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The University of Vermont

How this student rated the school
Educational QualityA Faculty AccessibilityA
Useful SchoolworkA Excess CompetitionB+
Academic SuccessA Creativity/ InnovationB+
Individual ValueB+ University Resource UseA
Campus Aesthetics/ BeautyA- FriendlinessA-
Campus MaintenanceB+ Social LifeB
Surrounding CityB+ Extra CurricularsB
SafetyA-
Describes the student body as:
Friendly, Approachable, Snooty

Describes the faculty as:
Friendly, Helpful

Female
SAT1210
Bright
Lowest Rating
Social Life
B
Highest Rating
Educational Quality
A
She rated most things higher than other students did.
Date: May 11 2013
Major: Language - French/Spanish/etc. (This Major's Salary over time)
I just finished my first year at UVM, and I have been very pleased with my overall experience and all the opportunities granted to me. I identify as an ALANA Classics major, and I have received much support from the ALANA community as well as my major department. I was in the Integrated Humanities Program, where a group of 30 freshman lived together and took 3 classes a semester together (English, Religion, History) with some of the most brilliant, albeit eccentric professors at the school. The foundation of this program is on the great books of the Classical and Modern era, which we explored deeply. If you're interested at all in the humanities, I would recommend this program immensely - though do be warned it is a lot of work at times, and if you're not engaged in the readings you'll soon become disillusioned. Also IHP students tend to have a reputation for being "good students," almost on par with the Honors College kids; they also are very likely to get into the Honors College should they apply Sophomore year.

If you're an incoming freshman, I would recommend applying to a programmed housing dorm, where you will most likely be in suite living (in the Living and Learning center) with people who have the same interests as you. As I've already emphasized the academic nature of my program, these programs in general are great ways to click with people.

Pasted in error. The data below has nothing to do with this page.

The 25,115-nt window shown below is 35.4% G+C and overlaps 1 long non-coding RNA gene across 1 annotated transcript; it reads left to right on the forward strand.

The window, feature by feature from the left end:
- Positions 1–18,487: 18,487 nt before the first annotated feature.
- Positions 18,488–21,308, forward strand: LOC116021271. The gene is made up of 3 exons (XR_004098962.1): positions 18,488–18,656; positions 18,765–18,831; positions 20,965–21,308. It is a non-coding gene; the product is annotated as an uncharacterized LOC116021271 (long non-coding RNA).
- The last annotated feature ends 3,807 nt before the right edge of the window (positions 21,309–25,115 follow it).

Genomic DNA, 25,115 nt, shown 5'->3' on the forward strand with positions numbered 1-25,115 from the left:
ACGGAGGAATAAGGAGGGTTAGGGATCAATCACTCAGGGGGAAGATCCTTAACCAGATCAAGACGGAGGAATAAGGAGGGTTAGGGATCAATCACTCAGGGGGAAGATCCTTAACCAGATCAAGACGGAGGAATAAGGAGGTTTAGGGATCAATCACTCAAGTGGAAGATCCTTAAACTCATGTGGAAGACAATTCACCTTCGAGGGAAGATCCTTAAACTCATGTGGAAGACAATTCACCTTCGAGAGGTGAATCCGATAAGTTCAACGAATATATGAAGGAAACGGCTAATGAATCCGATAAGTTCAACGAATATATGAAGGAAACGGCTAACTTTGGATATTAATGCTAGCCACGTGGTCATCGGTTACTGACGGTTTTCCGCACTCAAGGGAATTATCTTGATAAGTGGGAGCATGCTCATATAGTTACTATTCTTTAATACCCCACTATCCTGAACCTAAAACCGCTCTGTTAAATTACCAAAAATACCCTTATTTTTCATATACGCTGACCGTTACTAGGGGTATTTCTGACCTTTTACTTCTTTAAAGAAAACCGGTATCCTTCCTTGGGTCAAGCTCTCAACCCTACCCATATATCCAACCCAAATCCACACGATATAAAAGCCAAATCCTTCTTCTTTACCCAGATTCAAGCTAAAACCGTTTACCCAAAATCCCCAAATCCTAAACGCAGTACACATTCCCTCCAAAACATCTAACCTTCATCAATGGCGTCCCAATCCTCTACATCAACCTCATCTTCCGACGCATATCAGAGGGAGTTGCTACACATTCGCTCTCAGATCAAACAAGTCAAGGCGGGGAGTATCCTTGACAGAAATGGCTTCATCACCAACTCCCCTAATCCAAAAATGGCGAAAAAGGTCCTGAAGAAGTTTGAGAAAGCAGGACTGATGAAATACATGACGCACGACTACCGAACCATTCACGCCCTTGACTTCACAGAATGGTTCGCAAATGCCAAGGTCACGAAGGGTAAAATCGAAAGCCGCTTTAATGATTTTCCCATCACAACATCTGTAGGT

While the dorms are not palaces my any means (except University Heights N and S…), whenever anything broke in our suite we sent in a "fix-it" report which was taken care of within one day. The repairmen were friendly and efficient, so I have absolutely no qualms about that. Very rarely did I ever see actual vomit anywhere in my living quarters (maybe once, after the Naked Bike Ride), but in suite-style living you also have to clean your bathrooms yourself. So maybe that was part of it.

All of the professors I have had, in IHP, the Classics department, and in the few general requirement courses I've taken thus far have been very approachable and helpful.

The campus is beautiful, of course. While many of the buildings aren't new, I think they are taken care of fairly well. And the older buildings that house many of the major departments are essentially antiques - creaking floors, wood paneling and very quaint.

Since this is UVM, many people do smoke weed and drink regularly. At least where I lived though, it was not hard to find people who didn't (if you're not looking to party often - live in L/L). And I was never actually pressured to smoke or drink when I didn't want to; everyone understood and left it alone. I honestly didn't find it an issue, and only occasionally overheard very vapid conversations at a house party on the weekend. If you get into you're niche, I think you'll like the social activities on the weekends. I personally wasn't into frat parties or big keggers, but there are plenty of other low-key "parties" that you will run into if you know the right people.

I think UVM is great, and I think that those who take issues with it have not put in enough effort to discover all of the opportunities that are here. There are a ton, just do your research. Get a work-study job if you can, get to know your professors, be a TA, get involved with a club, try out a few parties.

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